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Why is China so dependent on c-sections?

A new paper reckons its too dependent, even.

Image: C-Section via Shutterstock

CHINA IS TOO dependent on caesarian sections, a new commentary in the British Journal of Obstetrics and Gynaecology (BJOG) says.

In 2010, around 8 million children were delivered by c-section in China, the commentary says. That represents an exponential growth. Although the exact rate is not known, the current Chinese language literature on caesarean rates in China reports total caesarean rates ranging from 36% to 58%. However, before the 1980s, the caesarean rate was below 5% and it did not rise above 10% until after 1990.

The commentary, offering an analysis into reasons for the increase in caesarean section in the last few decades, concludes that China’s high caesarean section rate appears to be driven by three factors: the structure of the obstetric care system, provider incentives and cultural aspects of patient preference.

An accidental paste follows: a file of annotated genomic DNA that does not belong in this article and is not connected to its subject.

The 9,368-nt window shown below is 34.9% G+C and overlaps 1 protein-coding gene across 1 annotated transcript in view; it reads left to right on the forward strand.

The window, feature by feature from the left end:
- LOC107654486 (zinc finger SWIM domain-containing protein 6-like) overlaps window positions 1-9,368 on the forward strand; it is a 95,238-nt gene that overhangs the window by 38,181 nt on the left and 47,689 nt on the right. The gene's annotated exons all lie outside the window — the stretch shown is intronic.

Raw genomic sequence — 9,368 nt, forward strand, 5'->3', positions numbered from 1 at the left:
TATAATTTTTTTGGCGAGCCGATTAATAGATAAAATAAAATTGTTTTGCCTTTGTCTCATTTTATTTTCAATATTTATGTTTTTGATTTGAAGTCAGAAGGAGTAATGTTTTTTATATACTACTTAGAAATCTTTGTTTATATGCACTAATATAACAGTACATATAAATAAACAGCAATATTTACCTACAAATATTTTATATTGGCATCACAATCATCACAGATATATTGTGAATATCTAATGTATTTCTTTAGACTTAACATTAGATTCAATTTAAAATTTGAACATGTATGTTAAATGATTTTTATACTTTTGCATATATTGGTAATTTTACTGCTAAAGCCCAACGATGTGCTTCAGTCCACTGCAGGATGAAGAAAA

It pinpoints a number of reasons for thigh uptake of c-sections:

  • The high number of deliveries, but low resources, favours c-sections
  • Insurance coverage and other financial incentives promote its use
  • Low staff levels in hospitals
  • Varying levels of expertise in obstetrics
  • Bonuses are paid to doctors who deliver by c-sections

Susan Hellerstein, Assistant Professor in Obstetrics and Gynaecology, Harvard Medical School, Brigham and Women’s Hospital, and co-author of the study said:

“Since the 1990’s China has seen a dramatic increase in caesarean delivery rates from less than 10% to over half of women now delivering via caesarean section. This is likely to change in the future and efforts must be made to encourage vaginal delivery by reforming certain aspects of the Chinese obstetric care system.”

“However, it is important to recognise that any efforts to decrease the caesarean section rate must take into account the safety and effectiveness of this delivery method in modern China and preserve maternal and perinatal health.”

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